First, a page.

“What!?” I gasped.
Laurent did that cool French-guy shrug and said, “C’est normal.” (e.g. “What else would I do?”)
French Boy Quality #3: born into a culture that’s been around for thousands of years, they’ve got the whole “this is how things work” figured out.
French Boy Story #4
One of my father-in-law’s best friends is this guy named Claude, who has these enormous white moustaches that curve up on the sides. He’s old-school French, complains about the government no matter who’s in power, has all of these conspiracy theories about banks and the minorities living in France, and is mildly but annoyingly sexist in that “they’re another generation and just don’t get it” kind of way.
YET...when I was pregnant he brought over tons of clippings from his lilac trees because he knew how much I loved the smell. We had a long conversation about using apple seeds to firm up fruit jam (this was during my thinking-I-actually-fit-in-in-the-countryside phase), after which he brought me sample jars of several different types he had made that year. And he joins my father-in-law in clipping sour cherries from my FIL’s tree with scissors, gathering them in cute little baskets, and making this kick-ass moonshine-style cherry liquor from them.
French Boy Quality #4: there is a completely different view of what is masculine and feminine, and even the old guys can be seen as embracing their femininity. (Just don’t tell them that.)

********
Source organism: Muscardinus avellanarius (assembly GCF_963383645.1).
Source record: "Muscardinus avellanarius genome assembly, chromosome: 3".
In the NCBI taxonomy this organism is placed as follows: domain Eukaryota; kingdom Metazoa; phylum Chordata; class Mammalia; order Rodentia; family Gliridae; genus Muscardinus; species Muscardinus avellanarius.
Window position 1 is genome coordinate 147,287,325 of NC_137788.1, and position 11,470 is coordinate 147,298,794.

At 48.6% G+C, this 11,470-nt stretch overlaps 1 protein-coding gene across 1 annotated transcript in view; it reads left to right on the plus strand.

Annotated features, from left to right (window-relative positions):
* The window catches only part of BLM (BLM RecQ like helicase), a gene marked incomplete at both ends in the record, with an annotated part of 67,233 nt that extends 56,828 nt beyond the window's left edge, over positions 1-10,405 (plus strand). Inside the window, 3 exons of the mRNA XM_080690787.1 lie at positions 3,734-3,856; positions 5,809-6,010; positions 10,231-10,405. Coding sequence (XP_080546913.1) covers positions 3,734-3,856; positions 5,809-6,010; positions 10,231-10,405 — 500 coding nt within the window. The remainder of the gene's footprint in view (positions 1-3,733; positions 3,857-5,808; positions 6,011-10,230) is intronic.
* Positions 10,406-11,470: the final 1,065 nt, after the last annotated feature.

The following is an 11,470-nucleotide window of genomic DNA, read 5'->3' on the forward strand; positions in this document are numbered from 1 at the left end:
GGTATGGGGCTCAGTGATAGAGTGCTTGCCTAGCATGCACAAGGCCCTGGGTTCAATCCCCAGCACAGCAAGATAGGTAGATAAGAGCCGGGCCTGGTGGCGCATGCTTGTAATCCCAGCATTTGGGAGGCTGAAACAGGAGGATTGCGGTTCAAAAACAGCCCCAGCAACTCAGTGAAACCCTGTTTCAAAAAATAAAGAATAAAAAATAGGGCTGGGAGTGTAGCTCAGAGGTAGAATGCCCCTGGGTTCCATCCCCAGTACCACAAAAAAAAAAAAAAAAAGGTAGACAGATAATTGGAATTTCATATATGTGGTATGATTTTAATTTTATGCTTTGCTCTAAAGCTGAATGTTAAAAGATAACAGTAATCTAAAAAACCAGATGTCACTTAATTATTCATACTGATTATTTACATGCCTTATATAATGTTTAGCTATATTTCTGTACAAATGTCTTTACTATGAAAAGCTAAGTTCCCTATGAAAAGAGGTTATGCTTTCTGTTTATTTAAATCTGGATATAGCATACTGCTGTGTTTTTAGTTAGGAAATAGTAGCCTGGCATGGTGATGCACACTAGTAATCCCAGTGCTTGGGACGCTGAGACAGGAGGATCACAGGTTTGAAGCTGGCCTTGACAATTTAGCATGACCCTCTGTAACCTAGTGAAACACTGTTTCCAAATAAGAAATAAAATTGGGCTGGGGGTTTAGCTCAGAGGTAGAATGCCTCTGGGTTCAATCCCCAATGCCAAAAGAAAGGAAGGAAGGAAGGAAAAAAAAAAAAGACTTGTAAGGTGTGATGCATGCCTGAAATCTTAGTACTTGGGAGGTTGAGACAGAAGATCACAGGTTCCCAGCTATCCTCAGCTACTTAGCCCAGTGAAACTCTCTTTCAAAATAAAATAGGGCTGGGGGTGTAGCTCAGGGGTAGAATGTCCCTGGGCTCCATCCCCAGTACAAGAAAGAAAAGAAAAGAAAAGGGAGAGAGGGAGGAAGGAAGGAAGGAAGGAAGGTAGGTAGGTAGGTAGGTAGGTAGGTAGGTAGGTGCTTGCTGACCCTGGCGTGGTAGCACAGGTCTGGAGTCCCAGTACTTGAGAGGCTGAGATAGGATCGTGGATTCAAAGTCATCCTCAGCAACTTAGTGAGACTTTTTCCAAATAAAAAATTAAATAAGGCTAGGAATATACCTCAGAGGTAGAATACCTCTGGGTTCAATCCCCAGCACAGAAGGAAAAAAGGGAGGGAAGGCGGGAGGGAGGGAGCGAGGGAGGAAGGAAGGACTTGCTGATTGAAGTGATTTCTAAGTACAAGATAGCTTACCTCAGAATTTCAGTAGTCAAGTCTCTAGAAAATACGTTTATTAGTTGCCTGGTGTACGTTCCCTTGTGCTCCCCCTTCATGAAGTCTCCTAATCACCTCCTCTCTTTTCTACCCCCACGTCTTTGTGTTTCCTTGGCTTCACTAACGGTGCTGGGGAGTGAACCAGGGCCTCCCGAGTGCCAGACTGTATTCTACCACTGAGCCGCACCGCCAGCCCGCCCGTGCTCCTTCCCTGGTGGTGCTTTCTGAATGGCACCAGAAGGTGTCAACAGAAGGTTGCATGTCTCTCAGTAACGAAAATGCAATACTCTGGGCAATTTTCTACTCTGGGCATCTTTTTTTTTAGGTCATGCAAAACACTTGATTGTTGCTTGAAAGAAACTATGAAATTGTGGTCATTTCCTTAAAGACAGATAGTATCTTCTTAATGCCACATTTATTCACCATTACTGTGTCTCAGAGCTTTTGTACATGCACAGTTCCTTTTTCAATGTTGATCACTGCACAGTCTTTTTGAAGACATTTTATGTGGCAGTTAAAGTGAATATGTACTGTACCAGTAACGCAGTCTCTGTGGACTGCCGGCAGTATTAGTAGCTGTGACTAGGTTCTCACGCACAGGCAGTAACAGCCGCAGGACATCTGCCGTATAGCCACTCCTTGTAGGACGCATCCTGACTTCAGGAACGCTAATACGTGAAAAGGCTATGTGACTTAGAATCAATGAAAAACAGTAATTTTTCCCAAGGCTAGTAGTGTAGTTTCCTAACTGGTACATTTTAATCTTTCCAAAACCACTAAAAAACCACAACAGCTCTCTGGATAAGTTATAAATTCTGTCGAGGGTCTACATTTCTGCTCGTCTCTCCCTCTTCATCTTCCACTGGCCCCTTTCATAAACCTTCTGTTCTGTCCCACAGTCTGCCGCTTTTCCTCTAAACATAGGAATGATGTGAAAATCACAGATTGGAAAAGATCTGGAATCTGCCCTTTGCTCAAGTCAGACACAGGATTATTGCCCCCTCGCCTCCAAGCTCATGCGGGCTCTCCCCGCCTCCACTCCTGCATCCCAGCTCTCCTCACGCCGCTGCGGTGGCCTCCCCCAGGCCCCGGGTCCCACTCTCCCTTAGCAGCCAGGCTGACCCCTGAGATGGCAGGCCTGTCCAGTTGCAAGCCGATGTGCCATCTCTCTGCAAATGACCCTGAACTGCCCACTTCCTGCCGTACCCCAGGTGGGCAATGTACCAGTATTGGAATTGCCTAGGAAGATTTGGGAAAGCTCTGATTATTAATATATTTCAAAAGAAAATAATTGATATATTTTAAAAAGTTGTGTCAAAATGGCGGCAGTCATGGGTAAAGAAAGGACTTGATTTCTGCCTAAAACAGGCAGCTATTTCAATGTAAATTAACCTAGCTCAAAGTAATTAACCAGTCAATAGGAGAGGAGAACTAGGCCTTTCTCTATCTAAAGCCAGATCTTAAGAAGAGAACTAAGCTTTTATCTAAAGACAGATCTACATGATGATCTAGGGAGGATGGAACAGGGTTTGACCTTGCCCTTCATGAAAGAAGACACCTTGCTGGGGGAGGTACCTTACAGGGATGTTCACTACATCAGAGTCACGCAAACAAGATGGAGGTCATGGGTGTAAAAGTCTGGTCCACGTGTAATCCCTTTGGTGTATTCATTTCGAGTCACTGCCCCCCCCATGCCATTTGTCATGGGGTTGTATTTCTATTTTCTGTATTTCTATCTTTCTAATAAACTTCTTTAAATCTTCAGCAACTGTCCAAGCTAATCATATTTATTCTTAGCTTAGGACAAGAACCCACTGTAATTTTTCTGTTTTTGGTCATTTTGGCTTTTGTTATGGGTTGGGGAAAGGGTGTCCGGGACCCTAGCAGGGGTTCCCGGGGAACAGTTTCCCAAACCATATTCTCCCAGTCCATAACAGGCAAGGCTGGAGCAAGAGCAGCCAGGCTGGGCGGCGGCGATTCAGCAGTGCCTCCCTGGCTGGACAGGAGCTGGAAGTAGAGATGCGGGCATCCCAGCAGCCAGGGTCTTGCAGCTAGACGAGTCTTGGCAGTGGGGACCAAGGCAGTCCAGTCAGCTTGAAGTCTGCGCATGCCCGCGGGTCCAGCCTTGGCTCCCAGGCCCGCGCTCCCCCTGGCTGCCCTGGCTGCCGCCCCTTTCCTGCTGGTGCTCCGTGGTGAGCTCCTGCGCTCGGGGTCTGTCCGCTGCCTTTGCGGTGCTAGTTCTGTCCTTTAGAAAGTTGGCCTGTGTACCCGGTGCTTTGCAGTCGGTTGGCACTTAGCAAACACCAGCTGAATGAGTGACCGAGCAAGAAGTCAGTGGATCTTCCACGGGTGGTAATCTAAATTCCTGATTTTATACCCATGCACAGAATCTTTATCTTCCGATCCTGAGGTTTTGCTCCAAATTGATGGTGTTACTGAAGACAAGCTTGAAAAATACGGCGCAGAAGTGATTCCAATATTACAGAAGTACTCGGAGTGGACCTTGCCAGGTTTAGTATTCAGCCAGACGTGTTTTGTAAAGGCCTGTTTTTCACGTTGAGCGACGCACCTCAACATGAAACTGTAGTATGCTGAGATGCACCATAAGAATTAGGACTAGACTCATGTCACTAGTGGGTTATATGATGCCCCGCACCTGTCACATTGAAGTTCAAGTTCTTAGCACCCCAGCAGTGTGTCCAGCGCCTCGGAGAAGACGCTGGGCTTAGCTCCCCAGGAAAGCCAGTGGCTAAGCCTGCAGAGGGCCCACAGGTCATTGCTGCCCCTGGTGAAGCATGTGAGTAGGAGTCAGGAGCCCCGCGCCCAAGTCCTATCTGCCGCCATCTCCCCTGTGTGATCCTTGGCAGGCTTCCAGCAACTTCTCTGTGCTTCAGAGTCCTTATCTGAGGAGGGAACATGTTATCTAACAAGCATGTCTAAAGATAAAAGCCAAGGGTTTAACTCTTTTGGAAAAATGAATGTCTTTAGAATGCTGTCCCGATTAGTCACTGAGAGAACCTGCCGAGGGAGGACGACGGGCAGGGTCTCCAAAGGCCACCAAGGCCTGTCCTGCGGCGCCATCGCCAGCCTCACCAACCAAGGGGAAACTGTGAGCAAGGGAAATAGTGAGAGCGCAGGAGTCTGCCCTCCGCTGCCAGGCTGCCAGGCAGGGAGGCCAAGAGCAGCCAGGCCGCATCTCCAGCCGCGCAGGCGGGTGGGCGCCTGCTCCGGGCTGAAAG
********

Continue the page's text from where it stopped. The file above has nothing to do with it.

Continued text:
My life had always been blissfully, wonderfully normal. But it only took one moment to change everything.
Suddenly, my sister, Georgia, and I were orphans. We put our lives into storage and moved to Paris to live with my grandparents. And I knew my shattered heart, my shattered life, would never feel normal again. Then I met Vincent.
Mysterious, sexy, and unnervingly charming, Vincent Delacroix appeared out of nowhere and swept me off my feet. Just like that, I was in danger of losing my heart all over again. But I was ready to let it happen.
Of course, nothing is ever that easy. Because Vincent is no normal human. He has a terrifying destiny, one that puts his life at risk every day. He also has enemies . . . immortal, murderous enemies who are determined to destroy him and all of his kind.
While I'm fighting to piece together the remnants of my life, can I risk putting my heart—as well as my life and my family's—in jeopardy for a chance at love?